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When someone shoots a pipe, often there'll be steam coming out of it. I'm sure they could do it with CGI, but was this ever done with practical effects as well?

If so, how?

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    Smoke or dry ice vapor under pressure would be my assumption – Paulie_D Jun 10 at 10:05
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It's done using a fogger. A fogger is a special machine that you put a liquid (often called "fog juice"), and the machine pressurizes the liquid and then forces it through a small hole where it becomes aerosolized and forms a cloudy, steam-like suspension in the air.

Here is a fogger in action (sorry about the music):

Regular water is not always used because water vapor suspensions are harder to see and photograph and they dissipate very quickly, but some effects in movies call for a much more transparent and temporary effect, so you can thin the fog juice with water. In the extreme, pure water isn't very effective:

Foggers are used in live theatre shows, concerts, rides, etc., as well as movies and TV shows. Fog from foggers dissipates quickly as it is water based.

In addition to foggers, another popular practical effect is hazers. Hazers use a different kind of oil-based liquid and create a slow moving haze that occupies a much larger space and does not dissipate. Haze is used to make laser beams and other light beams visible.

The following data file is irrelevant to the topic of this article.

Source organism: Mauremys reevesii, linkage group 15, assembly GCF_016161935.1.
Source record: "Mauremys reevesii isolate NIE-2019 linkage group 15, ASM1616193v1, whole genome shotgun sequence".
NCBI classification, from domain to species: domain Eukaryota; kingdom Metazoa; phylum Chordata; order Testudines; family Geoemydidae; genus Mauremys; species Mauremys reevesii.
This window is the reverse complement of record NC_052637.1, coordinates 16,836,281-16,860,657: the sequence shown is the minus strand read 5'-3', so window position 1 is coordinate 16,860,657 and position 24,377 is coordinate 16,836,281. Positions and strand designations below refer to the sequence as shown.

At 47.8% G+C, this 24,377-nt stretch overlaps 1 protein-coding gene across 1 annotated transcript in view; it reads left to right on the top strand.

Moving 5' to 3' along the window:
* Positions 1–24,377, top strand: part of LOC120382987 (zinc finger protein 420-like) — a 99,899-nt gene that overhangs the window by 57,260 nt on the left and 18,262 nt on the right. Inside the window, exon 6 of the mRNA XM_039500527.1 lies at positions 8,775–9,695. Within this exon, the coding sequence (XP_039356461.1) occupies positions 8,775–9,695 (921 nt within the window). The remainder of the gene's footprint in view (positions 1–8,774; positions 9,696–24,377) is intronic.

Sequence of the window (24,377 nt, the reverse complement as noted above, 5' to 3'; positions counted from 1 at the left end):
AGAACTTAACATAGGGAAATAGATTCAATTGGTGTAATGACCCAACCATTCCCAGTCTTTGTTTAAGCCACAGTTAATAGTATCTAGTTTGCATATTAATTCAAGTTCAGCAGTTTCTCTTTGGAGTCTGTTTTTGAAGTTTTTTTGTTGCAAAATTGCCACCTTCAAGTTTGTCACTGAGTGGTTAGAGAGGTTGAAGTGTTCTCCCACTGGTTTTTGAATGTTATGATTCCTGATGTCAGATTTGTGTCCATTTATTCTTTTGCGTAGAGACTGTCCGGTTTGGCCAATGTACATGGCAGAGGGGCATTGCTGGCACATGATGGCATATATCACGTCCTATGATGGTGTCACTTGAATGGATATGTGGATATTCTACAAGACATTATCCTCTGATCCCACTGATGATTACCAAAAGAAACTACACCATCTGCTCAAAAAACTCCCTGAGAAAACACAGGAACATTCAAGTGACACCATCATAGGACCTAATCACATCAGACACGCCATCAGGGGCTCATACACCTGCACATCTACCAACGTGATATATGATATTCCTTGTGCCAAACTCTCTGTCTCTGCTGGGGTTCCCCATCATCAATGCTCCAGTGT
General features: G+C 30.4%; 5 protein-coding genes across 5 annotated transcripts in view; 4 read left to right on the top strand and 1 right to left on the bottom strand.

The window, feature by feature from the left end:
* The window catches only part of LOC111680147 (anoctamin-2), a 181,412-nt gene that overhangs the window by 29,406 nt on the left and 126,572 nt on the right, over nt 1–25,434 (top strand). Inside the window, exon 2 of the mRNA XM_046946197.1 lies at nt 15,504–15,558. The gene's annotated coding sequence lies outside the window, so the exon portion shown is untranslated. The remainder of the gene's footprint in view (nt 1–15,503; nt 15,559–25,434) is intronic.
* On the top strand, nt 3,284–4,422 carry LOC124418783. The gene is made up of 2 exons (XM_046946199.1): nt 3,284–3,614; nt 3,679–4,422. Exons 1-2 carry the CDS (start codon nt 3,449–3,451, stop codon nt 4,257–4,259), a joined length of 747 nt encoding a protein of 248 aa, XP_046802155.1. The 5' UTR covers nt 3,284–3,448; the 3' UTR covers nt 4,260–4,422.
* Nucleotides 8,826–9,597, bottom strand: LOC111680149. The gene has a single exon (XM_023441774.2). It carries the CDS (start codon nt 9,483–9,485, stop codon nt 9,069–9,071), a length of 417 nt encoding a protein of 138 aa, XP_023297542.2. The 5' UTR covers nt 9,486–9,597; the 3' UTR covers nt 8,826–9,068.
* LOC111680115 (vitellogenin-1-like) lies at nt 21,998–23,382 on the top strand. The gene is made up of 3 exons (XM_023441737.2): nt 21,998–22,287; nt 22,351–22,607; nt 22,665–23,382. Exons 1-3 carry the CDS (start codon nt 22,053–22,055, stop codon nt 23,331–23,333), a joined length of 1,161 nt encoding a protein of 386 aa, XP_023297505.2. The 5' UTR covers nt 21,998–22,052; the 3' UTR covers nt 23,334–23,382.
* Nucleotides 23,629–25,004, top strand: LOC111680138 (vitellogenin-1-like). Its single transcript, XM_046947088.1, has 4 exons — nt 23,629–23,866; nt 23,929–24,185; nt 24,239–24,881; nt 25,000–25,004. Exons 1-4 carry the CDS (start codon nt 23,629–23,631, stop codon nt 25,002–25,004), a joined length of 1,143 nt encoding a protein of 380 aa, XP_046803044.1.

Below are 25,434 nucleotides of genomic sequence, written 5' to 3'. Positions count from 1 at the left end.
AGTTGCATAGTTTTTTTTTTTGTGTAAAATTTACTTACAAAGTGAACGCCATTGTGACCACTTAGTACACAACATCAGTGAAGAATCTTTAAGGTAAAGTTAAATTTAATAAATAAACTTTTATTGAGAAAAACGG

The third major category is dry ice machines AKA dry ice foggers. Those create a very cold mist that hugs the ground and is commonly seen in cheesy graveyard scenes or live concerts. There are also cool air misters that don't use dry ice and get a similar effect.

Note: I strongly suspect that a lot of the fogs and mists and hazes you see in movies in TV are still practical effects and not CGI. To be sure, some of them are CGI these days. The devices mentioned above are not expensive compared to movie budgets and it's helpful to the actors to have the environment be as close to the story as possible. At the same time, some productions require enough CGI for other things that they might as well use a fog/steam/haze plugin real quick to add those extra elements. So it depends.

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